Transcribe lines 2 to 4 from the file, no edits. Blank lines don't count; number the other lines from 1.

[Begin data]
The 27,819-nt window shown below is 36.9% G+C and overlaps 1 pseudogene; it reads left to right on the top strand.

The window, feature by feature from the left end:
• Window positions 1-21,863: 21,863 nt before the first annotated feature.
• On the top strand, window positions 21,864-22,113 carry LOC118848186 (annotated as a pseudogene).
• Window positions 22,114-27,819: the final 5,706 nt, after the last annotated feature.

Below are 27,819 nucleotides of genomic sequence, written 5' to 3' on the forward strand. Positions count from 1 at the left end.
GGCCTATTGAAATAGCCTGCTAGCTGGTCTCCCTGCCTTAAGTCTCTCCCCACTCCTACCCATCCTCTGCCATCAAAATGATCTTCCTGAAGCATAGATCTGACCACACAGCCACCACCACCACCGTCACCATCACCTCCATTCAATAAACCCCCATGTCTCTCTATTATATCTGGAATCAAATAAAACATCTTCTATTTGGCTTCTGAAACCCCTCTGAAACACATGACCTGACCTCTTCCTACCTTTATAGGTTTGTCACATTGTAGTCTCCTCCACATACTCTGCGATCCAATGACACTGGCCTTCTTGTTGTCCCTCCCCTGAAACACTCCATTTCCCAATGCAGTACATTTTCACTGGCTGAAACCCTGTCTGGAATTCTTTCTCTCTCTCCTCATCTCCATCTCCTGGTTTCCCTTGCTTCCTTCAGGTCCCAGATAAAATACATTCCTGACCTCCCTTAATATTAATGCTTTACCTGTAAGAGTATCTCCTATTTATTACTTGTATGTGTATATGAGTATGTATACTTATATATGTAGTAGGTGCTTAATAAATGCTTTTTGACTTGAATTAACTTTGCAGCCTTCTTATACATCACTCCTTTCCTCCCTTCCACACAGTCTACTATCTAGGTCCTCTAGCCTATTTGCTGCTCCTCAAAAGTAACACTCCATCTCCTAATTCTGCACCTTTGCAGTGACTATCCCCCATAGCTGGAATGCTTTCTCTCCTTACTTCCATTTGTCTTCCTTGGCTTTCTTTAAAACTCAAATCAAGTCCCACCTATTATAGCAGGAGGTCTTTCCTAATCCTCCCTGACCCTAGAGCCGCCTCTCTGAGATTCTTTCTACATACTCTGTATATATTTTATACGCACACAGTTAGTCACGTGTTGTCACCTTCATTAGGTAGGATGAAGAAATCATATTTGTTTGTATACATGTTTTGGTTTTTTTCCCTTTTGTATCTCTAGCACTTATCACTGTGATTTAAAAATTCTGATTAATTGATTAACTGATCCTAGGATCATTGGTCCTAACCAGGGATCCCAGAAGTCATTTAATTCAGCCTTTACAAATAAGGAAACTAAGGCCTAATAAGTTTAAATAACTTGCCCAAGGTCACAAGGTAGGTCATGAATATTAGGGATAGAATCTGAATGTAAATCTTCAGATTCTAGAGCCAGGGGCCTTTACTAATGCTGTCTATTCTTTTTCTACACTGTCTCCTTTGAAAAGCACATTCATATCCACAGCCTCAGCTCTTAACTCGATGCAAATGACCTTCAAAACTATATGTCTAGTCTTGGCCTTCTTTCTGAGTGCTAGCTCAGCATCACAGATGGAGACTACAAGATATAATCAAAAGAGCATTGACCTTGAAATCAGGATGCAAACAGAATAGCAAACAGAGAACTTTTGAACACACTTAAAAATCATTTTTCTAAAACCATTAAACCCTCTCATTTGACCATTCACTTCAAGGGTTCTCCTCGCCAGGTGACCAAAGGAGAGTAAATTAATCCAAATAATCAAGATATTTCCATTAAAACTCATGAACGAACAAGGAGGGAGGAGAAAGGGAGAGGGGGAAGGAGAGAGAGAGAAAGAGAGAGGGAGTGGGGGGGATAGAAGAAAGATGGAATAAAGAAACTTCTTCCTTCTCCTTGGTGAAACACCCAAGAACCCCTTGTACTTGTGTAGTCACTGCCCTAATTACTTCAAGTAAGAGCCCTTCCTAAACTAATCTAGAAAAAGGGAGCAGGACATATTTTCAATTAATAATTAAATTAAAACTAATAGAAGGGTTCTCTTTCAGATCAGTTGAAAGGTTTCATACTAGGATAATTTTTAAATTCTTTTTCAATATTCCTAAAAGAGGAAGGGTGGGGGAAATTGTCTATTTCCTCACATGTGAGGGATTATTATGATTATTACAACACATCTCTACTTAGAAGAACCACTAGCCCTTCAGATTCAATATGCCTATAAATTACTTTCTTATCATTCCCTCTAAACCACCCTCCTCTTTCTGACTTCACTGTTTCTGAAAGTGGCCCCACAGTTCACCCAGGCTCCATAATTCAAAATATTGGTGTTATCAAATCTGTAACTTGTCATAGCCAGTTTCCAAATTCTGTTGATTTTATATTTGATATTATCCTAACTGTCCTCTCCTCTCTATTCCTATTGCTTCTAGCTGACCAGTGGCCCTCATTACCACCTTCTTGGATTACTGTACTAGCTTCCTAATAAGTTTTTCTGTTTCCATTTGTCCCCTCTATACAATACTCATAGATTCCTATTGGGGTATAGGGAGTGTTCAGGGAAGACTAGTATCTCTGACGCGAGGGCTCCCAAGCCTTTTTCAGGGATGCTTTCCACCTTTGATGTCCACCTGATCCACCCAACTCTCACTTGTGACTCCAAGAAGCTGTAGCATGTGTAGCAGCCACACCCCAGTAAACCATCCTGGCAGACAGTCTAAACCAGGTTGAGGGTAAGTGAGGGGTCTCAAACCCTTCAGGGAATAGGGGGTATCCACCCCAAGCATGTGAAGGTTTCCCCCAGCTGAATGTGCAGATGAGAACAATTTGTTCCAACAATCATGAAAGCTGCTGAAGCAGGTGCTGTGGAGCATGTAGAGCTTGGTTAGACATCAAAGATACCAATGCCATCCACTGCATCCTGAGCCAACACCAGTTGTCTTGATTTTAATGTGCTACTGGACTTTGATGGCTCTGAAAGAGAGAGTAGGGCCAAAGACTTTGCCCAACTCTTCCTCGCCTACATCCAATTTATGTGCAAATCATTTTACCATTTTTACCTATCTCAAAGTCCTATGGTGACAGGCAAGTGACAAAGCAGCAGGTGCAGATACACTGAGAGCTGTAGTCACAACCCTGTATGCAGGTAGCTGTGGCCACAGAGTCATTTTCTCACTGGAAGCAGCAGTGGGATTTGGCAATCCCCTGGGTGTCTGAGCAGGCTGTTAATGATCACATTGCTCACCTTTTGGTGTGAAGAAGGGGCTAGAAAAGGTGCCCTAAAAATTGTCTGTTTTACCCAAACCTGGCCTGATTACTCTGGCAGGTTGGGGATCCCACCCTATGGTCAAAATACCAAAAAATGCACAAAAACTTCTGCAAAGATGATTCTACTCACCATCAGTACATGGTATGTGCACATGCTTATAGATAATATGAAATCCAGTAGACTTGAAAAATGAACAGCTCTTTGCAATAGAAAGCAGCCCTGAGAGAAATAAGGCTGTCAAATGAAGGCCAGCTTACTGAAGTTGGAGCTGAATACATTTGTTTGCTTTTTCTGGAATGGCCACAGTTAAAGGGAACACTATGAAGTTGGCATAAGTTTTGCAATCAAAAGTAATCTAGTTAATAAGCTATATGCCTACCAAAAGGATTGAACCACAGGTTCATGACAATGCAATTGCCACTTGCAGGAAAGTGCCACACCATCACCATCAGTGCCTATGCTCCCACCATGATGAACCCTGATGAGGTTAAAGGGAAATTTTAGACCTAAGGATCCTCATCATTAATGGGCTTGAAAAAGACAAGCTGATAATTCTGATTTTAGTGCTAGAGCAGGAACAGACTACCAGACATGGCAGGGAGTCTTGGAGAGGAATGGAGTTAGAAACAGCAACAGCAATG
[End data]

The window, feature by feature from the left end:
• Window positions 1-21,863: 21,863 nt before the first annotated feature.
• On the top strand, window positions 21,864-22,113 carry LOC118848186 (annotated as a pseudogene).